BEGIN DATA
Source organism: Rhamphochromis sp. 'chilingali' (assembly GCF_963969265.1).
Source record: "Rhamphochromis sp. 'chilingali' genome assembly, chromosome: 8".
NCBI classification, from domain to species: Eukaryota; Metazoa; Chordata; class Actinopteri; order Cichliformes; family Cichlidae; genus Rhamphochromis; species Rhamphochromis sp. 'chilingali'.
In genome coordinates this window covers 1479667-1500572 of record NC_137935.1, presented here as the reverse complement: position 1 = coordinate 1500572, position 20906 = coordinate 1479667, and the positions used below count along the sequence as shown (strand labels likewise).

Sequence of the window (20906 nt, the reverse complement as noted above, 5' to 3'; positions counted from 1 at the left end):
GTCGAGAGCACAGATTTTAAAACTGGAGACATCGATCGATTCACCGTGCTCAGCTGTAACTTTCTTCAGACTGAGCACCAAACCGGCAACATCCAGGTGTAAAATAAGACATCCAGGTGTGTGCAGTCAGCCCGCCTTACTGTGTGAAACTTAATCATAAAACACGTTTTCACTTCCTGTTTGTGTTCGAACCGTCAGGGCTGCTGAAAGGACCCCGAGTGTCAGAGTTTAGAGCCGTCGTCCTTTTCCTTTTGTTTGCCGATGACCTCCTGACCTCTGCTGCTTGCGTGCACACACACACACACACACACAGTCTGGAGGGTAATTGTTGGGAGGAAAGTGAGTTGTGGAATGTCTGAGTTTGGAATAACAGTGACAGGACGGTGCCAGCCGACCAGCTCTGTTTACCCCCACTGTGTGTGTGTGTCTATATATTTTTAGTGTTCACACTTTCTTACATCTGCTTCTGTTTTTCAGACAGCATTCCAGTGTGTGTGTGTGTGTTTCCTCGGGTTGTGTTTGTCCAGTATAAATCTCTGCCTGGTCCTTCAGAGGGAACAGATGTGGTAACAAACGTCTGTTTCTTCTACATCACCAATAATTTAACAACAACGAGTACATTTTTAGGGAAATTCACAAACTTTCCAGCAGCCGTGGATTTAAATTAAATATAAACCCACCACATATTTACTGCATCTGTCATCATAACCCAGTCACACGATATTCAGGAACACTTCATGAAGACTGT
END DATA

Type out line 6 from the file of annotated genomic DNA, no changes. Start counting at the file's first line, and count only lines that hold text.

GTCGAGAGCACAGATTTTAAAACTGGAGACATCGATCGATTCACCGTGCTCAGCTGTAACTTTCTTCAGACTGAGCACCAAACCGGCAACATCCAGGTGTAAAATAAGACATCCAGGTGTGTGCAGTCAGCCCGCCTTACTGTGTGAAACTTAATCATAAAACACGTTTTCACTTCCTGTTTGTGTTCGAACCGTCAGGGCTGCTGAAAGGACCCCGAGTGTCAGAGTTTAGAGCCGTCGTCCTTTTCCTTTTGTTTGCCGATGACCTCCTGACCTCTGCTGCTTGCGTGCACACACACACACACACACACAGTCTGGAGGGTAATTGTTGGGAGGAAAGTGAGTTGTGGAATGTCTGAGTTTGGAATAACAGTGACAGGACGGTGCCAGCCGACCAGCTCTGTTTACCCCCACTGTGTGTGTGTGTCTATATATTTTTAGTGTTCACACTTTCTTACATCTGCTTCTGTTTTTCAGACAGCATTCCAGTGTGTGTGTGTGTGTTTCCTCGGGTTGTGTTTGTCCAGTATAAATCTCTGCCTGGTCCTTCAGAGGGAACAGATGTGGTAACAAACGTCTGTTTCTTCTACATCACCAATAATTTAACAACAACGAGTACATTTTTAGGGAAATTCACAAACTTTCCAGCAGCCGTGGATTTAAATTAAATATAAACCCACCACATATTTACTGCATCTGTCATCATAACCCAGTCACACGATATTCAGGAACACTTCATGAAGACTGT